Bank selling spreads to Japan as SVB’s collapse shakes global markets
Shares of Japan’s biggest banks fell sharply on Tuesday as global markets reacted to a banking selloff in the United States following the collapse of tech-focused lender Silicon Valley Bank.
Tokyo traders said they were expecting a second day of massive equity support from the Bank of Japan to stave off a deeper break after Japan’s Topix fell more than 3.1 percent in morning trade, led by the country’s biggest lenders.
Shares in MUFG, Mizuho and SMFG fell between 7.5 percent and 8.1 percent in early trade as traders bet that SVB’s collapse could derail a sharp rate hike by the U.S. central bank’s role as Federal Reserve, denting investors’ hopes for for higher bank profits.
“The likelihood of a Fed rate hike appears less likely, JGB yields are falling and the yen is stronger. It’s a huge change in the market environment and that’s why banking stocks are falling,” said Masatoshi Kikuchi, chief equity strategist at Mizuho Securities.
The BoJ revealed on Monday night that it had entered the Tokyo stock market for the first time since December 2022, buying $5.2 billion worth of exchange-traded funds.
The Topix Banks index fell 7.6 percent on Tuesday, marking its worst day in more than three years.
“After seeing the Topix fall below 2 percent on Tuesday, you pretty much knew the BoJ would be buying again. I think we can expect this to be the pattern until this is resolved,” said a stockbroker in Tokyo.
SoftBank, one of the Asian companies analysts believe is most exposed to the broader technology industry blowback triggered by SVB’s collapse, fell 3.4 percent in early trade. Shares in Mizuho, SoftBank’s biggest lender, lost more than 7.5 percent in the morning session.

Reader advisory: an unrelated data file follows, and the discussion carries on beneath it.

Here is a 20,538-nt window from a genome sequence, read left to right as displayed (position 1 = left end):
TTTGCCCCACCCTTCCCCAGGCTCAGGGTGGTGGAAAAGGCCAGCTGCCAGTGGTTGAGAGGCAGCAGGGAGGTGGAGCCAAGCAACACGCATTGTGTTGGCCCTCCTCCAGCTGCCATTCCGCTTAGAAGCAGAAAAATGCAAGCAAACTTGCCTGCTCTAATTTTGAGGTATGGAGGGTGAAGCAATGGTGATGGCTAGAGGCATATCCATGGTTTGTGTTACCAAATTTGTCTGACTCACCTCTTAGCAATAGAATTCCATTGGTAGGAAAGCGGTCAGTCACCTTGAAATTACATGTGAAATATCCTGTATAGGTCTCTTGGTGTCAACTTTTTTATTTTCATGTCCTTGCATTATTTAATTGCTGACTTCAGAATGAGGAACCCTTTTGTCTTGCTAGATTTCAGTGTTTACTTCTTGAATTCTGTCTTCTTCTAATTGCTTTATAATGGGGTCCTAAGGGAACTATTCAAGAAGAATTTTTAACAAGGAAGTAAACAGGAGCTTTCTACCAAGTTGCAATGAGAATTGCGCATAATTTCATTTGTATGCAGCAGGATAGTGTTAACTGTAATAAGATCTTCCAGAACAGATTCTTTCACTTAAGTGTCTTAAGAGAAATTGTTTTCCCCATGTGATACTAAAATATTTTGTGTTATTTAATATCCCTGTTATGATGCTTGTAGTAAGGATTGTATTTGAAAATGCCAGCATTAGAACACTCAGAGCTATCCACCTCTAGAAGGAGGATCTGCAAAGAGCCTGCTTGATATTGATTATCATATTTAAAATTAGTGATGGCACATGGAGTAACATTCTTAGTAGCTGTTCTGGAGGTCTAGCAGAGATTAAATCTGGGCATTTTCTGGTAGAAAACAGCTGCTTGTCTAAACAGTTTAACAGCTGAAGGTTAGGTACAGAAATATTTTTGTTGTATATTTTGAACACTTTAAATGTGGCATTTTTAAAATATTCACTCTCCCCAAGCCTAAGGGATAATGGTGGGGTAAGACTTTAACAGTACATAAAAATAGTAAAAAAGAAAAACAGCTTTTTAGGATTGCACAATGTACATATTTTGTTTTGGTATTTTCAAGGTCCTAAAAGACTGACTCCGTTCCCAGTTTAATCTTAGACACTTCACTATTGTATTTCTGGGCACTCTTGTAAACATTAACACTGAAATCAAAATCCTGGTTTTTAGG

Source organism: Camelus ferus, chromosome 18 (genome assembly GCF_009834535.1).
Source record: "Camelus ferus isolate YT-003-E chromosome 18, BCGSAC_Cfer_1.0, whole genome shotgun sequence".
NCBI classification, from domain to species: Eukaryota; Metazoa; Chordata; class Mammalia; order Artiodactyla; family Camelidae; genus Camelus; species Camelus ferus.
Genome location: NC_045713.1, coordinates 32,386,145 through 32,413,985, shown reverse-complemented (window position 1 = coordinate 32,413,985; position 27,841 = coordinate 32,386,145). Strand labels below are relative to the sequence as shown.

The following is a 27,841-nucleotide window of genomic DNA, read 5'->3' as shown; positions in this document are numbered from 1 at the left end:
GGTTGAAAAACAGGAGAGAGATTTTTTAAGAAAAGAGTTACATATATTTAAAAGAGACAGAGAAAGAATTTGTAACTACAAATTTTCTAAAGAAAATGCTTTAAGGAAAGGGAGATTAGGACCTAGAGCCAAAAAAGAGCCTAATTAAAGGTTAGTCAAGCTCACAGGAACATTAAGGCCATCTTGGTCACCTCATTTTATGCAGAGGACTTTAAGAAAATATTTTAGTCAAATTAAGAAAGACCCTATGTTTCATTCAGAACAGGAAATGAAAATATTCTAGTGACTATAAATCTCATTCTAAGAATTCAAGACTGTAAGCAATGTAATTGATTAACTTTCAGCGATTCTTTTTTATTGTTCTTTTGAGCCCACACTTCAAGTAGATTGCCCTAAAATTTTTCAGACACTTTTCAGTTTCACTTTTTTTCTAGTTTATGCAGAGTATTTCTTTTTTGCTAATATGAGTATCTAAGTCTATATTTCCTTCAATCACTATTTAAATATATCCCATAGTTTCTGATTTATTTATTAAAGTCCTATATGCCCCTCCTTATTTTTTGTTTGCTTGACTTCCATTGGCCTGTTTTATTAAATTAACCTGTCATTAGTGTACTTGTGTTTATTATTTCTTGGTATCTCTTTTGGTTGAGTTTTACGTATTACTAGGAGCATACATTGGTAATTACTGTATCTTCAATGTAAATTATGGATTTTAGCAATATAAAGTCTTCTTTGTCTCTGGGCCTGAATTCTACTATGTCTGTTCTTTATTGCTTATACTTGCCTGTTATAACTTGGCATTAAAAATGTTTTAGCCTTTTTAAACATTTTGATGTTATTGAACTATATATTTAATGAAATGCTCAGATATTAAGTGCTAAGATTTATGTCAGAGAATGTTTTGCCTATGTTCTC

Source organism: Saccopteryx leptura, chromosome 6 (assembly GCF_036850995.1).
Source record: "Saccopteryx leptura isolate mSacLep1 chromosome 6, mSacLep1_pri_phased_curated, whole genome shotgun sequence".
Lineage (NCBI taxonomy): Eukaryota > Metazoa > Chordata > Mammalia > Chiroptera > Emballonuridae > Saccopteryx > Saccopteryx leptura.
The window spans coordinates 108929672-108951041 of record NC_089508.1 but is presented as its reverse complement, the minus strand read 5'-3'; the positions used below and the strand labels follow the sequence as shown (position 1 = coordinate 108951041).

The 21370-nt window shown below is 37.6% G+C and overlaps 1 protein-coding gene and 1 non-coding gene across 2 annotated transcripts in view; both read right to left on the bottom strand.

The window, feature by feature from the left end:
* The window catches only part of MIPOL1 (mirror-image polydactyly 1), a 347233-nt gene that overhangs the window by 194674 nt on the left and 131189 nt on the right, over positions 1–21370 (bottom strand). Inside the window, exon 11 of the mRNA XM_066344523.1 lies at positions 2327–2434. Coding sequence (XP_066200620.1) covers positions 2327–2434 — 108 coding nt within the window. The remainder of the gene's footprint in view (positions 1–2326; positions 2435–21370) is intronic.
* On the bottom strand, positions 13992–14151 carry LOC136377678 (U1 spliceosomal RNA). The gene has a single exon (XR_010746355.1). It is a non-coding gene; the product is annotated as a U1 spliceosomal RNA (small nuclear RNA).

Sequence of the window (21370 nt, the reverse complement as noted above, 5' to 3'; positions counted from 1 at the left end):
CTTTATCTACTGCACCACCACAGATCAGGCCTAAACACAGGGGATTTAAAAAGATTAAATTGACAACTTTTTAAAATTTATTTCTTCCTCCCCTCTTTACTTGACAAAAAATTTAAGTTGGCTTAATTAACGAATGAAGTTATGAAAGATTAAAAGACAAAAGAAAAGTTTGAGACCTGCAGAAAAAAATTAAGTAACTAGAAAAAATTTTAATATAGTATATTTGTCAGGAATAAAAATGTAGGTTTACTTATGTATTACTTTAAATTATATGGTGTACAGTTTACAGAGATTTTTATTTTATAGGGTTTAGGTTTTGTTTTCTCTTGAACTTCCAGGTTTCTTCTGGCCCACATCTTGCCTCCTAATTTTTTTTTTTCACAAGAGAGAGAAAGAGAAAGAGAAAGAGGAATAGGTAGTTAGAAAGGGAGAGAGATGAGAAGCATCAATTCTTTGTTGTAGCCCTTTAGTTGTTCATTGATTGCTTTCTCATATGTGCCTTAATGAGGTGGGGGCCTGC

South Korea’s Kospi fell 1.9 percent. Hong Kong’s Hang Seng index fell 0.9 percent, while China’s CSI 300 fell 0.5 percent.
American treasury rates softened on Tuesday, the yield on the 10-year bond rose by 3 basis points to 3.543 percent, and the yield on the two-year bond rose by 2 basis points to 4.054 percent. Yields vary inversely with price.
The two-year bond yield followed on Monday by 0.62 percentage points, the biggest one-day drop since 1987.
The latest moves come despite efforts in the US and UK to shield markets and depositors from the fallout from SVB’s collapse.
The Federal Reserve announced an emergency lending facility that it said would guarantee all depositors would get their money back on Sunday, while the UK government helped HSBC buy the bank’s local branch.
US President Joe Biden tried to reassure Americans that their funds were safe, saying the country was “doing everything” to avert the crisis.
Despite regulatory interventions, US bank stocks fell on Monday. The KBW Nasdaq Bank Index fell 11.7 percent in the U.S., with regional banks falling the sharpest on worries that smaller lenders could have shakier balance sheets.
First Republic Bank fell 61.8 percent, Western Alliance Bancorp fell 47.1 percent and KeyCorp fell 27.3 percent.